It is both about dropped officials and about Zanu-PF structures which Mawarire builds a claim on. I am sure philosophers have a name for this kind of fallacy. Of course, there is a huge gap between suffering disciplinary measures for showing sympathies with a renegade politician who is still in office, and retaining loyalty for her in adversity
Or responding to the pull of office and concomitant prospect it held for the incumbent then, and responding in the aftermath of a show of devastating force by those you thought were effete and on their way out. And as the Mliswa story shows, not everyone who was dismissed goes to the project. Or even leaves Zanu-PF. Or remains in politics.
Human choices are very complex. Models for human behaviour are still to be developed, a point I covered last week by use of the term “stochastic”. Jealousy makes fulsome or overly optimistic conclusions on murky premises. And often buttressed by analogies that invite humour and chuckle. Zanu-PF is the Nokia of politics; Mujuru is either iPhone or Samsung, both of which have overtaken the once popular Nokia brand! “This is the same with political marketing”, thunders Jealousy. You don’t get sense in the analogy, only a parody and sarcasm conveyed so humorously. Good political points are rarely made through recondite analogies. After all, there is an admission that the fall of Nokia creates brands, never a brand, an inadvertent acceptance that Mai Mujuru is but one among many.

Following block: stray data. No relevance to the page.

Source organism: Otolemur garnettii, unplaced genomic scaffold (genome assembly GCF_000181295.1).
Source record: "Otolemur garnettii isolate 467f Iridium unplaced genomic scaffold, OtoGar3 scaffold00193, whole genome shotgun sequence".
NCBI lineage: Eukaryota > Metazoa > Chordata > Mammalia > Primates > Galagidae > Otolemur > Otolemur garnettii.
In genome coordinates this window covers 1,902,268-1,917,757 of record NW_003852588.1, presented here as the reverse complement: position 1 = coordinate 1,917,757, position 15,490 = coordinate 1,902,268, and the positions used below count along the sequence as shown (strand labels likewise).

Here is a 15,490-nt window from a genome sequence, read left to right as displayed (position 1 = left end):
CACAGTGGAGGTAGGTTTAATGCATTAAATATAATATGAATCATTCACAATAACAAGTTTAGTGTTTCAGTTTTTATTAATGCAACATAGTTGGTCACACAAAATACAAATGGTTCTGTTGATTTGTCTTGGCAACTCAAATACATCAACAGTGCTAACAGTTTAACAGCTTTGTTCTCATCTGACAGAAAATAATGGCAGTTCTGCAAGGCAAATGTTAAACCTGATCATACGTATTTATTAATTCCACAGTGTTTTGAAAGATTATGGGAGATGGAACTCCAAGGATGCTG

The idea that Mai Mujuru is but one of the many is made so beautifully by the Daily News, Jealousy’s ex-employer. The paper ran a story alleging mistrust between MDC-T and the project, demonstrating this mounting mistrust by noting the never-never meeting between Mai Mujuru and Morgan Tsvangirai.
Curiously, a voice in the story talks of “public sympathy” which Mujuru has, and which she hopes to harness to “rally her troops together”. We have moved from Mawarire’s “motherly” claims to yet another nebulous magnitude called “public sympathy”, but whose negative impact on the search for unity within the opposition is anything but nebulous.
Says Didymus Mutasa in the same story: “We only hear that the MDCs are talking to Zanu-PF and we are not party to that (no pun intended). We cannot trust people we have not talked to yet”. Read this together with a piece from the wide-mouthed Obert Gutu of MDC-T, a piece on why coalitions are created.
Four reasons that become all in one
He gives four reasons: individual party weakness; shared ideologies, vision and mission; common enemy and, conflict avoidance within their ranks. Well, he left a fifth reason, which all these put together, a reason so close to our opposition. But if you know Obert, that is an expected ellipsis. What I found even more significant were his parting comments.
Whatever prompted them, they appear an apt and timely response and retort to Didymus Mutasa. “You can have some otherwise lightweight political figures with inflated egos who might then want to punch above their weight,” warns Gutu, adding coalescing partners would help themselves “to appreciate that certain political leaders and parties are bigger than others”.